Emerging point-of-sale systems technology, including self-checkout, was on full display at the annual National Retail Federation (NRF) conference in January. Among the companies showcasing advances was NCR Corporation, which was also celebrating 20 years since the installation of its first self-checkout solution.
At the show, NCR introduced its new vision-based scanners—replacing weight-based security systems—and biometric age verification for age-restricted products. Intelligent image scanners recognize items placed on the scanner. By offering a short list of suggestions instead of requiring customers to move through menus on the interface, shoppers can more quickly and easily scan non-barcoded items, such as fresh fruits and vegetables.
The same technology is expected to help retailers reduce shrink due to “item swapping” theft, says NCR. For example, if a shopper tries to place an expensive item, like a bottle of wine, on the scanner while entering a code to weigh it as less-expensive item, like a bunch of bananas, the error is detected and the system alerts staff to intervene.
Other innovations include NCR FastLane™ Mobile Shopper, which aims to help retailers digitally engage with shoppers on their mobile devices, with tools to build shopping lists and locate and scan items for fast checkout inside the store. “For many retailers, self-checkout has become the starting point of their transformational journey to thrive today and prepare for the demands of tomorrow,” said Tom Chittenden, vice president and general manager of retail solutions at NCR Corporation.
Kroger is one of the companies aggressively reshaping traditional checkout, announcing that it will roll out the chain’s “Scan, Bag, Go” system at 400 stores in 2018. The system will allow shoppers to scan bar codes of items they want to buy with a hand-held scanner provided by Kroger or via its “Scan, Bag, Go” smartphone app. The technology keeps a running tab of shoppers’ order, including applicable coupons, and shoppers then pay at a self-checkout register as they exit. Soon, the company plans to allow shoppers to pay through its app, eliminating register checkout altogether.
The re-shaping of retail checkout and payment could be even more dramatic in the next ten years than in self-checkout’s first two decades, suggests real estate service company CBRE in a new research report, “Future of Retail 2030,” which examines forty ways in which the world of retail will change. The company predicts that in-store checkout desk will be replaced by faster, cashless ways to pay.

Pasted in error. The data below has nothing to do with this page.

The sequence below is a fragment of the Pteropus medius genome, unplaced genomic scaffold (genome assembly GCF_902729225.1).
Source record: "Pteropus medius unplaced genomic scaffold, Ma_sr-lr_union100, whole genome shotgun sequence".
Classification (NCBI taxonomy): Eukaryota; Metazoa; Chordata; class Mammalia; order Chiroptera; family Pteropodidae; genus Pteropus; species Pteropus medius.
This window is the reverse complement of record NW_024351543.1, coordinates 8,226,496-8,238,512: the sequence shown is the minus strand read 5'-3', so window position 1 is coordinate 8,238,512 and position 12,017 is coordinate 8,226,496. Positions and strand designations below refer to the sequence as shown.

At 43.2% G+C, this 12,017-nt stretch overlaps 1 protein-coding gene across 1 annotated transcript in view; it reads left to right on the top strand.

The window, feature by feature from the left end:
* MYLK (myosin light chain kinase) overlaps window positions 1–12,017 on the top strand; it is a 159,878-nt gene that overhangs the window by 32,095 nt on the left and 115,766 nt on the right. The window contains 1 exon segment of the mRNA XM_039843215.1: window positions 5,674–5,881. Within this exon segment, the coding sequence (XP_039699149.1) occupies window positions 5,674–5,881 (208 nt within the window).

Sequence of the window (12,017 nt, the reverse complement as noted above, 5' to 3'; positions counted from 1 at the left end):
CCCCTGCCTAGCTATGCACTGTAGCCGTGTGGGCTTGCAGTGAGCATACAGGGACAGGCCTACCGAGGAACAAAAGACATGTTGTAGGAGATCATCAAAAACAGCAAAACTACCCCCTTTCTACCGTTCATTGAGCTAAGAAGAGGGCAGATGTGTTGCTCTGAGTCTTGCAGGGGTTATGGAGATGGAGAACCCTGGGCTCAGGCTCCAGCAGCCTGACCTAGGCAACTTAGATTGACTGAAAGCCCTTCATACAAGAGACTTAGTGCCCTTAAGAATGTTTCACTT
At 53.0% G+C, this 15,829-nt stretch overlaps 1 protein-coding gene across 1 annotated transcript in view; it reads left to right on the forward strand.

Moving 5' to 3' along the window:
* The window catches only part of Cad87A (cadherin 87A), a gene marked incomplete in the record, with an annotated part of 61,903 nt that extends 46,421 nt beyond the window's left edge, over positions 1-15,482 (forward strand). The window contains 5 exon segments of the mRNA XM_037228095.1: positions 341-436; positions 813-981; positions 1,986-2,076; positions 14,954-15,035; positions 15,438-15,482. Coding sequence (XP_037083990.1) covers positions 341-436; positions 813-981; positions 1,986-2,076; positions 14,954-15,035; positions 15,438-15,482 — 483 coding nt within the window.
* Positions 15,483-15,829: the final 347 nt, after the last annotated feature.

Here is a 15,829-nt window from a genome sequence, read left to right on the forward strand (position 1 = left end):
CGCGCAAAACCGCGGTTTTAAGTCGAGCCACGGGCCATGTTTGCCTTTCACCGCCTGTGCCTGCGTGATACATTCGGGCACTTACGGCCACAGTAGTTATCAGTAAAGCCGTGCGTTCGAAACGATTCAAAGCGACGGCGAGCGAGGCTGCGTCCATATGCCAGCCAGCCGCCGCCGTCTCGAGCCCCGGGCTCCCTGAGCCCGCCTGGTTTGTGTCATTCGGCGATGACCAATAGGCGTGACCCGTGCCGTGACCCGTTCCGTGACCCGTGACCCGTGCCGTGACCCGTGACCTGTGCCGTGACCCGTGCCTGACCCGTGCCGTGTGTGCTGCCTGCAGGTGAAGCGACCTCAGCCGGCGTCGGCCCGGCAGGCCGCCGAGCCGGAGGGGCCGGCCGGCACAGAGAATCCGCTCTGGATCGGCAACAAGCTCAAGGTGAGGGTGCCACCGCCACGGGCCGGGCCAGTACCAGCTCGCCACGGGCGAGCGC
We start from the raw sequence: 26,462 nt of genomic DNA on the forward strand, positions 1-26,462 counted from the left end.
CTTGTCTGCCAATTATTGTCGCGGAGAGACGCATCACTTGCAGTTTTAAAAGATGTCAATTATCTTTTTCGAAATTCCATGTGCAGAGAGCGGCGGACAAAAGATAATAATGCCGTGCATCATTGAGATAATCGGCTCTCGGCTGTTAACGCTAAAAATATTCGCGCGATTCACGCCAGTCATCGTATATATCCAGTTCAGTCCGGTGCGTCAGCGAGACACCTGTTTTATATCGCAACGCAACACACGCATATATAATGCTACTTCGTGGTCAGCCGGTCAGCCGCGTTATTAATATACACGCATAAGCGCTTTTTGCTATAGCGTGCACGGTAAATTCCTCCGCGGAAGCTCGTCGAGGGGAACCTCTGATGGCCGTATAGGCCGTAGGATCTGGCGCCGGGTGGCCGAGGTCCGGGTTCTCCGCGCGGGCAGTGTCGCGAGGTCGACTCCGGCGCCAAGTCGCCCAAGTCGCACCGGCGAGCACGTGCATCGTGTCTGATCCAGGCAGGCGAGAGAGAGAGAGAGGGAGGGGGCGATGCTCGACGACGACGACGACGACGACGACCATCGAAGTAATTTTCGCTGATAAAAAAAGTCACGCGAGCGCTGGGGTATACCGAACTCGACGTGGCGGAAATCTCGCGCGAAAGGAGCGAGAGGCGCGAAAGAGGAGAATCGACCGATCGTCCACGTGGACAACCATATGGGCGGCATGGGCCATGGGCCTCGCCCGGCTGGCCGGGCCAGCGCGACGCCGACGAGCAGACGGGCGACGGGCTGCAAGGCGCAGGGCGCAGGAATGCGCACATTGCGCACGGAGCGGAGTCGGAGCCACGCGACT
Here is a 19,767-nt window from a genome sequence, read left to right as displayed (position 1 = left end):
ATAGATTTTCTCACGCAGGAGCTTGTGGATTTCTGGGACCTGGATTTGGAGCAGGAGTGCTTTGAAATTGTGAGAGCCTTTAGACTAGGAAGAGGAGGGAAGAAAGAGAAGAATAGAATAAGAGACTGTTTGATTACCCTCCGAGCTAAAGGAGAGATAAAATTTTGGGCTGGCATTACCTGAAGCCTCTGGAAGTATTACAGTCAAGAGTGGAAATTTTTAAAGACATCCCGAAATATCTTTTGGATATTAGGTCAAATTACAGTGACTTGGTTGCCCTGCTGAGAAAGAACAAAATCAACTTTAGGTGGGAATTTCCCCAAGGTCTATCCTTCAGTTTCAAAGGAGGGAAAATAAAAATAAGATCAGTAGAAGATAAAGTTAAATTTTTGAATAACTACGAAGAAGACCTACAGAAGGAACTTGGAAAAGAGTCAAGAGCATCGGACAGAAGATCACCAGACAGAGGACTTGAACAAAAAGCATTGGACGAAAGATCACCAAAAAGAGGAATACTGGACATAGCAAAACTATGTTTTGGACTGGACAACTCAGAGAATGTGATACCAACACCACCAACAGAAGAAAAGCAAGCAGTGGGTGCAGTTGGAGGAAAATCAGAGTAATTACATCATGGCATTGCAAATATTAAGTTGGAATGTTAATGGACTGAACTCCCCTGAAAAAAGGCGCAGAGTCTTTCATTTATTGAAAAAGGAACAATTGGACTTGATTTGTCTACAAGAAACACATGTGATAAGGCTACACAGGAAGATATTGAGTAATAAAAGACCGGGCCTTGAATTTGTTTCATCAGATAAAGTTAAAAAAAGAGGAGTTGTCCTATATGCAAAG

“Many retailers have already taken away the physical checkout desk. This is likely to continue as technology plays an increasingly important role as an enabler of retail sales. Technology will have an impact on the human aspect of retail. The number of retail assistants required in this part of the customer’s in-store experience will decrease as transactions occur at the tap of a screen.”
In addition to potential labor savings from checkout automation, retailers that use new checkout options may realize an increase in customer satisfaction. Although novelty was certainly one driving force, the line that circled the block at the opening of Amazon Go, the company’s cashier-less grocery store in Seattle, suggests that some customers are eager to embrace new retail payment options.
In an NCR-conducted review of retailer and customer experience using self-checkout solutions, 54 percent of retailers reported an increase in throughput and 76 percent reported improved service with shorter, speedier checkouts. At these retailers, 31 percent now have more than half their baskets going through self-checkout.
In a study presented at a 2017 conference on business innovations, mobile self-checkout solutions were found to provide a more time efficient shopping experience, particularly when stores are crowded. “We show that the time performance of app users is independent of store rush and that the time for a transaction is significantly lower for app users compared to regular shoppers during peak periods,” concluded the study, “From Shopping Aids to Fully Autonomous Mobile Self-checkouts—A Field Study in Retail.”
Finally, self-checkout also appears to help retailers build customer loyalty, according to a study published in the March 2017 issue of Service Business, “The effect of self-checkout quality on customer satisfaction and repatronage in a retail context.” Said researchers, “We conclude that successful use of self-checkout may “tie” consumers to a provider, representing a feature that differentiates a retailer from competitors.
Of course, it’s up to loss prevention to evaluate the risks and identify possible preventive strategies associated with point-of-sale systems technology such as self-checkout, mobile coupons, touchless payment, mobile POS, and mobile self-checkout.
In a 2016 study by Martin Gill, “Retail Loss Prevention in Perspective,” practitioners suggested they are struggling with aspects of new technology, particularly with the speed of deployments. “The different mechanisms for selling goods, primarily multi-channel retailing including the mobile point-of-sale systems but also self-checkouts, were seen as having a major impact on retailing and also retail loss,” according to the report. “This generated a number of specific concerns including the range and complexity of technologies being used (which are sometimes rolled out rapidly) and being able to keep abreast of the risks inherent in their use.”